Cover Story

From old assays to new margins with the Equivalence Margin Development document

Dear Sir or Madam,

In the last few years, classical hypothesis testing for determination of assay and sample suitability in biological assays has been the target of much criticism. Due to advancements in measurement techniques and assay preparation workflows, most modern assays are capable of obtaining replicate observations with very low variability. It is well known that for such assays the hypothesis tests, or F-tests, on significance of regression, non-parallelism and non-linearity will become overly sensitive. Using these tests not only risks discarding perfectly fine assays and causing costly and cumbersome re-runs, but they also create a misleading incentive where imprecise work yields improved test results. Luckily, hypothesis testing isn't the only approach for determining the suitability of your samples or your whole assay.

Equivalence Testing: The modern approach to testing your assay

Since the disadvantages of hypothesis testing are well known, Chapter <1032> of the US Pharmacopoeia recommends to use equivalence testing for determining your sample similarity. However, overall adaption of equivalence testing is still relatively low. Partially, this might be explained by the fact that this method isn't as ready-to-use as hypothesis testing. Hypothesis testing only requires choosing an adequate confidence level. In contrast, to perform effective equivalence testing it is not only necessary to determine suitable measures of similarity but also to determine the margins against which these measures are tested. The USP states:

"The challenge in implementing equivalence testing is setting appropriate equivalence bounds for the nonsimilarity measures"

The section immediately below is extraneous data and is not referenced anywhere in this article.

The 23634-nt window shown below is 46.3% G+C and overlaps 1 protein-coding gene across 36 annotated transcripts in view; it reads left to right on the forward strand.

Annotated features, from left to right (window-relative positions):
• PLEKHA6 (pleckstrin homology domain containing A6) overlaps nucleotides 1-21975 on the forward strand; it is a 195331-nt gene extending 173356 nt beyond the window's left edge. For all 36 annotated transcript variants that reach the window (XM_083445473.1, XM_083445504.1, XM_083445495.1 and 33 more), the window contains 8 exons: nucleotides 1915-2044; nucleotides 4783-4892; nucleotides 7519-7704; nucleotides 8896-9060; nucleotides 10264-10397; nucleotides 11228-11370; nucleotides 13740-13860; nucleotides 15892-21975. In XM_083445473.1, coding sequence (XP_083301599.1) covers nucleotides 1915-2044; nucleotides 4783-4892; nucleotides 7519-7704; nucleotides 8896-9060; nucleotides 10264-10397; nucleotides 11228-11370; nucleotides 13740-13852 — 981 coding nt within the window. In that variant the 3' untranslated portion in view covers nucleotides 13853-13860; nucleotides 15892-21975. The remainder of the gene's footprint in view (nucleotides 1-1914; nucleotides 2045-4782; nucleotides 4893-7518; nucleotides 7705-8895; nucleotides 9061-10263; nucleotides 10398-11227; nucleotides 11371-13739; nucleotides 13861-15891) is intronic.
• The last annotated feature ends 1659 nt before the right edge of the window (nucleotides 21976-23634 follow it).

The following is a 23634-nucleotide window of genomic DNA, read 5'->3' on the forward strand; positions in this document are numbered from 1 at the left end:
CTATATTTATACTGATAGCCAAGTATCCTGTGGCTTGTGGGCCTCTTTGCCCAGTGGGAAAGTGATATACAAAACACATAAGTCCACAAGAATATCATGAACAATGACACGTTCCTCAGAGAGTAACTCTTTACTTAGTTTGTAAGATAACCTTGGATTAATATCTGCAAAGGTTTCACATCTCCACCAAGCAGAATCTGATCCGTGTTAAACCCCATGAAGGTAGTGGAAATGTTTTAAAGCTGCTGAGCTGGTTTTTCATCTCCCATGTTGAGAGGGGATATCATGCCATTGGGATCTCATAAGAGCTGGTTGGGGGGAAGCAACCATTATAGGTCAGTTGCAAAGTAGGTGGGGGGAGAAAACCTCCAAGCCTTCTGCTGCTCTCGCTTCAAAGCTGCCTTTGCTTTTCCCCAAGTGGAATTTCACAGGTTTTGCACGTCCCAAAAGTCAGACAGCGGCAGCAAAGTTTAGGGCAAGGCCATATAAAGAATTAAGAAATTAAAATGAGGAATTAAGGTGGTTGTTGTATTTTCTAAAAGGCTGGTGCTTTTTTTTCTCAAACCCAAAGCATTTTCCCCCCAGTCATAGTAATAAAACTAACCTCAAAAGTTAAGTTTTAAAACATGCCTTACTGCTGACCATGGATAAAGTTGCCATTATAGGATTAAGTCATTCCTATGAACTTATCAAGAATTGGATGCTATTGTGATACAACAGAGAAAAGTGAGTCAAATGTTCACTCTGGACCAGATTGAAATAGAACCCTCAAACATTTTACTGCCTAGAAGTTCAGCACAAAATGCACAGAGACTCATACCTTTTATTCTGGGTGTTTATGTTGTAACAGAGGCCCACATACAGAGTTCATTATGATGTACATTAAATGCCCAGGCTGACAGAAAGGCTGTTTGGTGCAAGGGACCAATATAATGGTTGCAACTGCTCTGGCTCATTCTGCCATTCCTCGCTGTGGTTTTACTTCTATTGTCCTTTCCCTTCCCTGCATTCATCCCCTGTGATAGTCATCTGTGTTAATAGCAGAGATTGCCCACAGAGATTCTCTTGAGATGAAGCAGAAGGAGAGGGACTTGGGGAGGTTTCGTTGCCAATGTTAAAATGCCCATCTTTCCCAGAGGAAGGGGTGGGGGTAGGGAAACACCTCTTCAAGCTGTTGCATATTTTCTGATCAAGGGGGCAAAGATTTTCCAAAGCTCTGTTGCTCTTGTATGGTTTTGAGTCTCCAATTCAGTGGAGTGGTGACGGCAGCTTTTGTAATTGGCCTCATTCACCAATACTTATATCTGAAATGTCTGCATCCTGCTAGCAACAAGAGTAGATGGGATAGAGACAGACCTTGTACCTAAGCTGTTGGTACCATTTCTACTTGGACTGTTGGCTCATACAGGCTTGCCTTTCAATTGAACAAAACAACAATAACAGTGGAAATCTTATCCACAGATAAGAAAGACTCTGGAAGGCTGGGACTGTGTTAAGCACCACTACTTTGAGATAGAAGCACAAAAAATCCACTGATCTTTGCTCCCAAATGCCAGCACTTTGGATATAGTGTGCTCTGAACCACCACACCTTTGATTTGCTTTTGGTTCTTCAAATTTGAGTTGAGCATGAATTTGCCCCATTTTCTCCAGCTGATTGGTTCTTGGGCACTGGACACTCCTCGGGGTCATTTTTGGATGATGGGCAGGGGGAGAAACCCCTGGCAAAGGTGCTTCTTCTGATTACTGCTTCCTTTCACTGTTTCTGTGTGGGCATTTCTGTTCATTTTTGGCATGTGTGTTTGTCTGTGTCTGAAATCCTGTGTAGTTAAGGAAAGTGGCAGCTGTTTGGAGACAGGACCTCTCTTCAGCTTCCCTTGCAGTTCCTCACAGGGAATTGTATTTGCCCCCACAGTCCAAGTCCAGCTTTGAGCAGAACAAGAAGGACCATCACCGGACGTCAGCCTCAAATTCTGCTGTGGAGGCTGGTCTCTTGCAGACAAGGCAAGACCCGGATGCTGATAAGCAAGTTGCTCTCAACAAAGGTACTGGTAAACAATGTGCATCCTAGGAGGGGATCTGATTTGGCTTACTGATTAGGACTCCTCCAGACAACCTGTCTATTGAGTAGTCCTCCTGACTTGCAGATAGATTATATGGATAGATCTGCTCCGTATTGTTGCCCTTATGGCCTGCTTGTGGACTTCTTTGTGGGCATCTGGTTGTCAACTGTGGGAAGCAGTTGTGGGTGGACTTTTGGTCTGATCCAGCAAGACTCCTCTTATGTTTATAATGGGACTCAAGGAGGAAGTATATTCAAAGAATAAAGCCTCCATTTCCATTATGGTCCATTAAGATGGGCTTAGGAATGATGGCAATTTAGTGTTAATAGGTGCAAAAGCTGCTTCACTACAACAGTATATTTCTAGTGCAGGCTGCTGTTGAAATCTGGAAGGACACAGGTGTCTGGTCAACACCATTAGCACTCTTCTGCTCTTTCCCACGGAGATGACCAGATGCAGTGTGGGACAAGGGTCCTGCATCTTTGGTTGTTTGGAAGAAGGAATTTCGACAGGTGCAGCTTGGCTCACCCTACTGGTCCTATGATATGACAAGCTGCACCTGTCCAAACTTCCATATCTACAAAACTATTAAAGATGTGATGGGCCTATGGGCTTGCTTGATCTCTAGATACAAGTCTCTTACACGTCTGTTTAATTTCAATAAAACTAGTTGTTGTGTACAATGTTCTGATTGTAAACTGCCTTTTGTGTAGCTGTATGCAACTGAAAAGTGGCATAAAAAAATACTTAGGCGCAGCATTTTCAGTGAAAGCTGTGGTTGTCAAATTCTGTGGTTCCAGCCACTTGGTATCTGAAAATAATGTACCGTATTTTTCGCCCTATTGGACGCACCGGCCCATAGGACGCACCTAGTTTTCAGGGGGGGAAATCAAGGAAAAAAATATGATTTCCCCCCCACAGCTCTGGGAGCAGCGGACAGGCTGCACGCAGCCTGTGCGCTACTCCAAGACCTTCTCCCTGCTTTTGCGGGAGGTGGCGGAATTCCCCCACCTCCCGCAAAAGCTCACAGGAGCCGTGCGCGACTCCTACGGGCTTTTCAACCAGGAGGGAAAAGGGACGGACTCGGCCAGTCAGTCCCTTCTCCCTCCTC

Usually, these measures of similarity and their margins are developed from historical data, but manually collecting and processing all the relevant parameters is cumbersome and prone to errors. PLA 3.0 already stores your historical data in the documents on your database. With PLA 3.0 you can start developing your margins right away.

Using your assay archive for margin development

The Equivalence Margin Development document of the Biological Assay package in PLA 3.0 is capable of extracting and processing the relevant information from the Quantitative Response Assays already stored in your database. With a few clicks, you can select your development assays, develop margins, and define, verify and visualize different testing strategies. You can also export your new margins as a test system definition to include in your future QRAs. So there's no need for manual transfer from Equivalence Margin Development to assay either. 

Stay tuned for next week's newsletter, where we will give a short overview of the five principal components of the Equivalence Margin Development document, how to use them and how they work together during margin development.

Best regards
Mathias von Gellhorn
Marketing Manager

Stegmann Systems GmbH, Raiffeisenstr. 2, 63110 Rodgau, Germany
Phone: +49 (6106) 77010-0, Fax: +49 (6106) 77010-190

Read the whole newsletter